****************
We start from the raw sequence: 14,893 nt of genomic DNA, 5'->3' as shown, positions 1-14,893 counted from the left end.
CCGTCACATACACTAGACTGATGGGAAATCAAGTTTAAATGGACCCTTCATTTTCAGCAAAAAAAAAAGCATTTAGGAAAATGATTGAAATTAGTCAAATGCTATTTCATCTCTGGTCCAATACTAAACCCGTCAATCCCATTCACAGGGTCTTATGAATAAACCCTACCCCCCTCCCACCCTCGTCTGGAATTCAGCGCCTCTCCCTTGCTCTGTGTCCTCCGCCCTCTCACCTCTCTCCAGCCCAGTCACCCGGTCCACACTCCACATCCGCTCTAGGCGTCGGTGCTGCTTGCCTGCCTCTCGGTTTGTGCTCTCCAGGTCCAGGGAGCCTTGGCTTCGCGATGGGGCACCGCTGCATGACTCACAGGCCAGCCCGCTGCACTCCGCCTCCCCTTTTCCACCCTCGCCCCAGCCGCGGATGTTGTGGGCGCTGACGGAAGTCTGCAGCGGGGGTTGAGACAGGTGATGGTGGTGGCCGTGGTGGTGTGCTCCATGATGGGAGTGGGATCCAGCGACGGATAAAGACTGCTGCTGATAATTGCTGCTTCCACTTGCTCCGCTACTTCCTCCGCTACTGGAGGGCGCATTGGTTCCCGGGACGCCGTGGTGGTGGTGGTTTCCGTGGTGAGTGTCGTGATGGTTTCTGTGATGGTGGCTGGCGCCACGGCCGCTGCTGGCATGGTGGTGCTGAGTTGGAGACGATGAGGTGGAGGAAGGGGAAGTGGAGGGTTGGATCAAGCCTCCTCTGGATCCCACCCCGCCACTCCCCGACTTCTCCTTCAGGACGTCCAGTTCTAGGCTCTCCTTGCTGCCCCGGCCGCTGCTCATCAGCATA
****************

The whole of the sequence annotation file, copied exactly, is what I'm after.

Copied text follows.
We start from the raw sequence: 14,893 nt of genomic DNA, 5'->3' as shown, positions 1-14,893 counted from the left end.
CCGTCACATACACTAGACTGATGGGAAATCAAGTTTAAATGGACCCTTCATTTTCAGCAAAAAAAAAAGCATTTAGGAAAATGATTGAAATTAGTCAAATGCTATTTCATCTCTGGTCCAATACTAAACCCGTCAATCCCATTCACAGGGTCTTATGAATAAACCCTACCCCCCTCCCACCCTCGTCTGGAATTCAGCGCCTCTCCCTTGCTCTGTGTCCTCCGCCCTCTCACCTCTCTCCAGCCCAGTCACCCGGTCCACACTCCACATCCGCTCTAGGCGTCGGTGCTGCTTGCCTGCCTCTCGGTTTGTGCTCTCCAGGTCCAGGGAGCCTTGGCTTCGCGATGGGGCACCGCTGCATGACTCACAGGCCAGCCCGCTGCACTCCGCCTCCCCTTTTCCACCCTCGCCCCAGCCGCGGATGTTGTGGGCGCTGACGGAAGTCTGCAGCGGGGGTTGAGACAGGTGATGGTGGTGGCCGTGGTGGTGTGCTCCATGATGGGAGTGGGATCCAGCGACGGATAAAGACTGCTGCTGATAATTGCTGCTTCCACTTGCTCCGCTACTTCCTCCGCTACTGGAGGGCGCATTGGTTCCCGGGACGCCGTGGTGGTGGTGGTTTCCGTGGTGAGTGTCGTGATGGTTTCTGTGATGGTGGCTGGCGCCACGGCCGCTGCTGGCATGGTGGTGCTGAGTTGGAGACGATGAGGTGGAGGAAGGGGAAGTGGAGGGTTGGATCAAGCCTCCTCTGGATCCCACCCCGCCACTCCCCGACTTCTCCTTCAGGACGTCCAGTTCTAGGCTCTCCTTGCTGCCCCGGCCGCTGCTCATCAGCATA